Tom’s autopsy report shows the singer was on several pain meds, including Fentanyl patches, oxycodone (Oxycontin), temazepam (Restoril), alprazolam (Xanax), citalopram (Celexa), acetyl fentanyl and despropionyl fentanyl. The reason doctors prescribed the meds was because of a number of medical problems, including emphysema, knee problems and a fractured hip.
~Tom Petty Died From Massive Accidental Drug OD. TMZ.com 1.19.18

In the immortal words of Alex Shulgin, that is a “heroic” cocktail. For all my psychonauts and chem nerds out there, Kevin Shanks has an exceptional review of the chemicals here. For people out there that might not be too familiar with pharmacology, I’d like to explain why this combination of drugs is terrifying and a perfect example of the crisis currently afflicting all 50 states. While many have seen that pile of substances and flagged it as an “opiate overdose,” in a lot of toxicology reports, autopsies revealing multiple drugs are categorized in similarly incorrect ways. Some counties would flag it as a synthetic opiate overdose, while others only bucket many different types of opiates under the umbrella term “drug overdose.” Still others might even classify it as a benzo or Xanax overdose. While New York City differentiates between fentanyl and heroin in its reporting, this is not the norm. And that is a huge problem. Especially now that it’s easier than ever to be on half a dozen different drugs.

Continue reading

Bitcoin Boulevard, Ethereum Alley and the Crypto Crackhouse

Image: Jason Henry, New York Times

The New York Times has a fascinating article about the new breed of SF tech millionaires, one of whom wears a lucky charm bracelet given to him as part of his Burning Man camp, and a magical necklace increased his wealth six times since somebody gifted it to him (on the Playa, perhaps?)

About eight people live in the Crypto Castle on any given night, and some of Mr. Gardner’s tenants brought out snacks (Cheez-Its and a jar of Nutella). One of the bedrooms has a stripper pole. Mr. Gardner leaned back into the sofa and rested his feet on the table. He recently did an I.C.O. for a start-up after-party. “You can I.C.O. anything,” he said. He runs Distributed, a 180-page magazine about cryptocurrency that comes out about once a year. He is now raising $75 million for his hedge fund, Ausum Ventures (pronounced “awesome”). He said his closest friends are moving to Puerto Rico to get around paying taxes.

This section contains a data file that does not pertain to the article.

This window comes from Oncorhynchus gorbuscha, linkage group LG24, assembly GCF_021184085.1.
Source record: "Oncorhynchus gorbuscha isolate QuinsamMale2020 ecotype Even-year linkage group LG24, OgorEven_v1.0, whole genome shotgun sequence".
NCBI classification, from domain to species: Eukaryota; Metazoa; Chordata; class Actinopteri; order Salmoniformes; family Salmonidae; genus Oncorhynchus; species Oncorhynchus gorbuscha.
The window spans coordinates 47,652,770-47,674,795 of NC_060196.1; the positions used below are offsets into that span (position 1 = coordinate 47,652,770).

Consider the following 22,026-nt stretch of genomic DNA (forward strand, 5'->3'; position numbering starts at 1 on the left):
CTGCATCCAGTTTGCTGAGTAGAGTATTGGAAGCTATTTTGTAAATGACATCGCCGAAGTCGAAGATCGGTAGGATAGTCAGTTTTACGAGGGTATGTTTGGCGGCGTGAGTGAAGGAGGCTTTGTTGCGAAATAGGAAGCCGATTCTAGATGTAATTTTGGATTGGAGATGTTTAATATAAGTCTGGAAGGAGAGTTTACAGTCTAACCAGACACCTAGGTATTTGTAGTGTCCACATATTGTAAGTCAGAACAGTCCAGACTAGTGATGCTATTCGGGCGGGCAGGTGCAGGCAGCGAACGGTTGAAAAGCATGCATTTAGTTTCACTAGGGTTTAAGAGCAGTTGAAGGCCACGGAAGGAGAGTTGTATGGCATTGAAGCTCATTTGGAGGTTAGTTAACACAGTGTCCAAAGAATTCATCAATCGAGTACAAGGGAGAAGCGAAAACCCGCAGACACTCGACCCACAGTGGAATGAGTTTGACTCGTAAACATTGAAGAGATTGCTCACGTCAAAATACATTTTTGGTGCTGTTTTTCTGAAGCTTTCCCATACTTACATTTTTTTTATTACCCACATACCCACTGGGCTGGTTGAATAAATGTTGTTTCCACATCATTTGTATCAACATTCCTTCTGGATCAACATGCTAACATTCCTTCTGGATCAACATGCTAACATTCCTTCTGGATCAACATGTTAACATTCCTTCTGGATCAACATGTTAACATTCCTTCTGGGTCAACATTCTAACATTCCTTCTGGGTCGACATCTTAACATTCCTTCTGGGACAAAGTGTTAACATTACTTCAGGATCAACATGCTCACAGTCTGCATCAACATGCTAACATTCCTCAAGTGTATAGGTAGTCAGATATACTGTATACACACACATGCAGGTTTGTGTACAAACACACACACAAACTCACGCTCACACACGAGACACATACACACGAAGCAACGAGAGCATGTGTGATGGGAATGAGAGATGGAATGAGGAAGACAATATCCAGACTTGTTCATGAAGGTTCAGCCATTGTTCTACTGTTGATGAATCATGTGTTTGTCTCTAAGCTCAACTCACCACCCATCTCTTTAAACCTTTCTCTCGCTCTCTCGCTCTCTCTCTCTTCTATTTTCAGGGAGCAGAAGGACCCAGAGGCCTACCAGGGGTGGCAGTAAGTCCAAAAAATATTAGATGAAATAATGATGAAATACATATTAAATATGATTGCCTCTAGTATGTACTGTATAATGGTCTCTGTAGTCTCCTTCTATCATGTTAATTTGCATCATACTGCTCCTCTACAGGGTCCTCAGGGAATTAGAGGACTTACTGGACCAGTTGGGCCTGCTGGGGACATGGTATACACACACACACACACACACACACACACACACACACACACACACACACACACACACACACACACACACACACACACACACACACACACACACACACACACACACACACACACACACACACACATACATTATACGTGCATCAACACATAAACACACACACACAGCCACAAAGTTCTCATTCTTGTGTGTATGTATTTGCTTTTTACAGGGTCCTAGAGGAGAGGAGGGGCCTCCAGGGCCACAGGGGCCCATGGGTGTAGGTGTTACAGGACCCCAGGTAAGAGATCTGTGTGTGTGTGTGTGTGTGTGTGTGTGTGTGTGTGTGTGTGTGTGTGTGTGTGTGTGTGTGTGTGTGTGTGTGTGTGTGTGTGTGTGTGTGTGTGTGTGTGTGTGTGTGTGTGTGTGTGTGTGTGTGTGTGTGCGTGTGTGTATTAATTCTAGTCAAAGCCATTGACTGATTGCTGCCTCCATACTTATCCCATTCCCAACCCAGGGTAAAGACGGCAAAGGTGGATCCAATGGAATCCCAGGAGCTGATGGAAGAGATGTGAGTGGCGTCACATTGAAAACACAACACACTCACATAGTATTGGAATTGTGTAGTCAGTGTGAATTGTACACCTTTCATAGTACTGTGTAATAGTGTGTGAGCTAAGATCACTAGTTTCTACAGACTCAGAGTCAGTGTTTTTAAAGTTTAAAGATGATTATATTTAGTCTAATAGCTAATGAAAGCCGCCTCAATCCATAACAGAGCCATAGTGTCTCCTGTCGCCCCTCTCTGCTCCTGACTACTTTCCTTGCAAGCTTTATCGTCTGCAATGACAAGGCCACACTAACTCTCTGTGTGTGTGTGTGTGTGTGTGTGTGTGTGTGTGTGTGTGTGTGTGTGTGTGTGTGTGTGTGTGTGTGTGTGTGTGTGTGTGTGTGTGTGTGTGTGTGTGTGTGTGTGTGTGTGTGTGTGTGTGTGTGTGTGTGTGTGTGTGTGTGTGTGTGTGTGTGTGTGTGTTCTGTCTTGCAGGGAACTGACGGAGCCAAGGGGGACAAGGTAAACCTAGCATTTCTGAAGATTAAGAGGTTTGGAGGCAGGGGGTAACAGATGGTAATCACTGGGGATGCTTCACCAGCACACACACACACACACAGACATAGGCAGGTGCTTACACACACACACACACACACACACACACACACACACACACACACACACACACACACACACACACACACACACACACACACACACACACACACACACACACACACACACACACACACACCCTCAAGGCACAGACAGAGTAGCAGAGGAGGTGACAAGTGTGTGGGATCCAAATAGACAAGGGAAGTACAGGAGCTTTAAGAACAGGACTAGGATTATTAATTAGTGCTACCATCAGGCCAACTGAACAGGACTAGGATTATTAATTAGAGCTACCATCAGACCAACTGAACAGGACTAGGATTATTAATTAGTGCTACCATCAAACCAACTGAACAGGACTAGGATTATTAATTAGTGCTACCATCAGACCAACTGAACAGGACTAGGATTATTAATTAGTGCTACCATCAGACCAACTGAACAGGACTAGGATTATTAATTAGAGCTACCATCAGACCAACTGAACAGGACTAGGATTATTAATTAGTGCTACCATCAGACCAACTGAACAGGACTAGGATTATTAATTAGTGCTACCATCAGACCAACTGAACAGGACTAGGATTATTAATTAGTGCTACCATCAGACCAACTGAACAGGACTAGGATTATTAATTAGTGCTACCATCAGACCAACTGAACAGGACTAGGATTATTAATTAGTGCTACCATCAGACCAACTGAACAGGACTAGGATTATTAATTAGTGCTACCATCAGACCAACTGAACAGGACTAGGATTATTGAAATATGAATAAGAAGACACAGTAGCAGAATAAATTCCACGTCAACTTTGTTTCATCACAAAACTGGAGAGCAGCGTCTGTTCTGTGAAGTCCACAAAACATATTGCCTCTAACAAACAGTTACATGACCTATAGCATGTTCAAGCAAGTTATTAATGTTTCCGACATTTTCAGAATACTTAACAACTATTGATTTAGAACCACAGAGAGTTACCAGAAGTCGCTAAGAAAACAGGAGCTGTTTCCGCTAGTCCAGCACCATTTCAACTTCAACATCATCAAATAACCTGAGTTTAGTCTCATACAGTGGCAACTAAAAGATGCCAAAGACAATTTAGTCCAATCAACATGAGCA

“They’re going to build a modern-day Atlantis out there,” he said. “But for me, it’s too early in my career to check out.”

He wears a bracelet from his Burning Man camp (Mayan Warrior) and a necklace that is a key on a chain. “I was given this necklace and was told my net worth would go up, and it’s gone up six x since then,” he said.

He drew a chart to explain the crypto community: 20 percent for ideology, 60 percent for the tech and 100 percent for the money, he said, drawing a circle around it all.

A roommate on the sofa perked up and asked if he’d ever invest in his lucid dreams start-up (the idea is a headpiece that induces them). Mr. Gardner did not seem impressed: “Probably not,” he said. A reality show wants to follow him around, but he’s skeptical that it can add to his life.

“I literally have a date with Bella Hadid not having a reality show,” he said

[Source: New York Times]

It’s a brave new world, that’s for sure. Many Burners are embracing crypto – see our exclusive interview with Christian Weber from SHELTERCOIN who are getting support from many Burners already in their move to revolutionize the world of philanthropy with a cause-coin. Be inspired by their Fast Company story How A Burning Man Camp Project Became A Multi-Million Dollar Business to think about what blockchain might mean for you and your tribe and your impact on the world.

Burning Man is all about the freedom to be who you want and do who you want and meet who you want. These libertarian values are at the heart of the blockchain as well. It is not just about money, it is like the Internet – a new tool which is going to take humanity to the next level.

I was recently blown away by the Alpha version of GEMS, a decentralized version of Amazon’s “Mechnical Turk” business unit. There are still plenty of things that humans can do better than robots, and I believe this is a disruptive new economic model just like the Sharing Economy was. Check out my post about it on Steemit

https://steemit.com/cryptocurrency/@steveouttrim/gems-is-a-human-alternative-to-robotization

If you’re not on Steemit yet, run don’t walk. Some people have made $15,000 in a few hours just from a post that people liked and shared. Someone made $100,000 without even realizing it.

A world of infinite love and abundance is the ultimate realization of the Gifting and Civic Responsibility principles, not to mention Radical Self Expression and Reliance…as I explored in my latest episode of CryptoBeast (please subscribe to my new channel).